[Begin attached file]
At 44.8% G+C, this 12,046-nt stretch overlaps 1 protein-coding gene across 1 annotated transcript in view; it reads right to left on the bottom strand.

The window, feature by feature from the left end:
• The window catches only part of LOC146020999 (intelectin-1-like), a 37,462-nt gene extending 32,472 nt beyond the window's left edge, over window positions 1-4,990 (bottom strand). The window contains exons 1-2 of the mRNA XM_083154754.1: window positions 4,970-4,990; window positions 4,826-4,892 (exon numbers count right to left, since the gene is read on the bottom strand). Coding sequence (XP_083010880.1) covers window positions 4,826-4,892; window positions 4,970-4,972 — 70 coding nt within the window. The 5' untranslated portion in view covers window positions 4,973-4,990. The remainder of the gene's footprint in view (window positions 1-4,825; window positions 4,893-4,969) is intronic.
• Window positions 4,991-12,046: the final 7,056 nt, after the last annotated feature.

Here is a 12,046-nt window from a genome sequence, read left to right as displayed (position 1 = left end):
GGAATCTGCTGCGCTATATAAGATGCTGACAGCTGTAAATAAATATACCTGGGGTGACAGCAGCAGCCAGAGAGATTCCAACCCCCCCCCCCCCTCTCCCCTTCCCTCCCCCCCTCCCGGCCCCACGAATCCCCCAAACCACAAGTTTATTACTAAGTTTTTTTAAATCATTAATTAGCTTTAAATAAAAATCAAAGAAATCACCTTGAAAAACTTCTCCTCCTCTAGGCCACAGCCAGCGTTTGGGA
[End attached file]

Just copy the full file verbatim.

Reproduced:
At 44.8% G+C, this 12,046-nt stretch overlaps 1 protein-coding gene across 1 annotated transcript in view; it reads right to left on the bottom strand.

The window, feature by feature from the left end:
• The window catches only part of LOC146020999 (intelectin-1-like), a 37,462-nt gene extending 32,472 nt beyond the window's left edge, over window positions 1-4,990 (bottom strand). The window contains exons 1-2 of the mRNA XM_083154754.1: window positions 4,970-4,990; window positions 4,826-4,892 (exon numbers count right to left, since the gene is read on the bottom strand). Coding sequence (XP_083010880.1) covers window positions 4,826-4,892; window positions 4,970-4,972 — 70 coding nt within the window. The 5' untranslated portion in view covers window positions 4,973-4,990. The remainder of the gene's footprint in view (window positions 1-4,825; window positions 4,893-4,969) is intronic.
• Window positions 4,991-12,046: the final 7,056 nt, after the last annotated feature.

Here is a 12,046-nt window from a genome sequence, read left to right as displayed (position 1 = left end):
GGAATCTGCTGCGCTATATAAGATGCTGACAGCTGTAAATAAATATACCTGGGGTGACAGCAGCAGCCAGAGAGATTCCAACCCCCCCCCCCCCTCTCCCCTTCCCTCCCCCCCTCCCGGCCCCACGAATCCCCCAAACCACAAGTTTATTACTAAGTTTTTTTAAATCATTAATTAGCTTTAAATAAAAATCAAAGAAATCACCTTGAAAAACTTCTCCTCCTCTAGGCCACAGCCAGCGTTTGGGA